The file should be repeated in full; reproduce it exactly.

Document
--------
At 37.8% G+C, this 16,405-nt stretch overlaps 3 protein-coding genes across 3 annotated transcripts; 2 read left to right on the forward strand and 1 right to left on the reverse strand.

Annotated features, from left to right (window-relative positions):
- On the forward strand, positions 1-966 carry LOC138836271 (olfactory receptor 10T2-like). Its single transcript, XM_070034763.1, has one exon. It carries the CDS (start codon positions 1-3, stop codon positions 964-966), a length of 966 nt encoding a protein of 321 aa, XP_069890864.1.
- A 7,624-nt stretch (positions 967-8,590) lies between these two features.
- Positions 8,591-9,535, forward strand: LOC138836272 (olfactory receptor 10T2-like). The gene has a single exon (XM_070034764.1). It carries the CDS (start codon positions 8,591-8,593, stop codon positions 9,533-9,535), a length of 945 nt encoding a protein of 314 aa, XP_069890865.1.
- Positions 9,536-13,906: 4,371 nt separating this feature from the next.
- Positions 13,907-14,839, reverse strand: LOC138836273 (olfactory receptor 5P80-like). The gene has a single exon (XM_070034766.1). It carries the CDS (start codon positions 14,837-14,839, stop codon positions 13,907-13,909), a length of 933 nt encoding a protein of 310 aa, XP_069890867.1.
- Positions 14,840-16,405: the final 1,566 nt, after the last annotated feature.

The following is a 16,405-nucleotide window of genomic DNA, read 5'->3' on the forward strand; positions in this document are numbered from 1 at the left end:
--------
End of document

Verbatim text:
At 37.8% G+C, this 16,405-nt stretch overlaps 3 protein-coding genes across 3 annotated transcripts; 2 read left to right on the forward strand and 1 right to left on the reverse strand.

Annotated features, from left to right (window-relative positions):
- On the forward strand, positions 1-966 carry LOC138836271 (olfactory receptor 10T2-like). Its single transcript, XM_070034763.1, has one exon. It carries the CDS (start codon positions 1-3, stop codon positions 964-966), a length of 966 nt encoding a protein of 321 aa, XP_069890864.1.
- A 7,624-nt stretch (positions 967-8,590) lies between these two features.
- Positions 8,591-9,535, forward strand: LOC138836272 (olfactory receptor 10T2-like). The gene has a single exon (XM_070034764.1). It carries the CDS (start codon positions 8,591-8,593, stop codon positions 9,533-9,535), a length of 945 nt encoding a protein of 314 aa, XP_069890865.1.
- Positions 9,536-13,906: 4,371 nt separating this feature from the next.
- Positions 13,907-14,839, reverse strand: LOC138836273 (olfactory receptor 5P80-like). The gene has a single exon (XM_070034766.1). It carries the CDS (start codon positions 14,837-14,839, stop codon positions 13,907-13,909), a length of 933 nt encoding a protein of 310 aa, XP_069890867.1.
- Positions 14,840-16,405: the final 1,566 nt, after the last annotated feature.

The following is a 16,405-nucleotide window of genomic DNA, read 5'->3' on the forward strand; positions in this document are numbered from 1 at the left end: